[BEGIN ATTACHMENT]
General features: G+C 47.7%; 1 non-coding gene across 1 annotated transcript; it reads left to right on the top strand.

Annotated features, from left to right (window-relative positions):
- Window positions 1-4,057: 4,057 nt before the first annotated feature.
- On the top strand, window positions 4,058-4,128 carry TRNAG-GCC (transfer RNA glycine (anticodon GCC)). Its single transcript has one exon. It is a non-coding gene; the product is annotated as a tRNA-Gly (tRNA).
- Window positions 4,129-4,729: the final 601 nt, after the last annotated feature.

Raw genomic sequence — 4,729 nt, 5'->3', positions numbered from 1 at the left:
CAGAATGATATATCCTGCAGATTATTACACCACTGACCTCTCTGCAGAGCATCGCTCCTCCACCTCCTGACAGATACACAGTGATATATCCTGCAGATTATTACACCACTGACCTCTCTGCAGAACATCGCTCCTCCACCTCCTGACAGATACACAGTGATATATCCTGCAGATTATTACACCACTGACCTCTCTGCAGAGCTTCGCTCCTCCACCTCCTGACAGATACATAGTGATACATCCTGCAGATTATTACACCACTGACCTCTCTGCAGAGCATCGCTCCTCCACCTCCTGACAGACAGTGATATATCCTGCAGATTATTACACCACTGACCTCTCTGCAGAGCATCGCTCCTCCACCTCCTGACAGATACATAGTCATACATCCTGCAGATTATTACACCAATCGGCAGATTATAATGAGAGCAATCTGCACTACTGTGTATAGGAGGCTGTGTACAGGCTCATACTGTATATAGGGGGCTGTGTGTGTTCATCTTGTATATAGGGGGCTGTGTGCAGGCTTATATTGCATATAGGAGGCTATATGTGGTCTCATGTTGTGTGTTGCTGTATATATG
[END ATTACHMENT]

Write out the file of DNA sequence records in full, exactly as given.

General features: G+C 47.7%; 1 non-coding gene across 1 annotated transcript; it reads left to right on the top strand.

Annotated features, from left to right (window-relative positions):
- Window positions 1-4,057: 4,057 nt before the first annotated feature.
- On the top strand, window positions 4,058-4,128 carry TRNAG-GCC (transfer RNA glycine (anticodon GCC)). Its single transcript has one exon. It is a non-coding gene; the product is annotated as a tRNA-Gly (tRNA).
- Window positions 4,129-4,729: the final 601 nt, after the last annotated feature.

Raw genomic sequence — 4,729 nt, 5'->3', positions numbered from 1 at the left:
CAGAATGATATATCCTGCAGATTATTACACCACTGACCTCTCTGCAGAGCATCGCTCCTCCACCTCCTGACAGATACACAGTGATATATCCTGCAGATTATTACACCACTGACCTCTCTGCAGAACATCGCTCCTCCACCTCCTGACAGATACACAGTGATATATCCTGCAGATTATTACACCACTGACCTCTCTGCAGAGCTTCGCTCCTCCACCTCCTGACAGATACATAGTGATACATCCTGCAGATTATTACACCACTGACCTCTCTGCAGAGCATCGCTCCTCCACCTCCTGACAGACAGTGATATATCCTGCAGATTATTACACCACTGACCTCTCTGCAGAGCATCGCTCCTCCACCTCCTGACAGATACATAGTCATACATCCTGCAGATTATTACACCAATCGGCAGATTATAATGAGAGCAATCTGCACTACTGTGTATAGGAGGCTGTGTACAGGCTCATACTGTATATAGGGGGCTGTGTGTGTTCATCTTGTATATAGGGGGCTGTGTGCAGGCTTATATTGCATATAGGAGGCTATATGTGGTCTCATGTTGTGTGTTGCTGTATATATG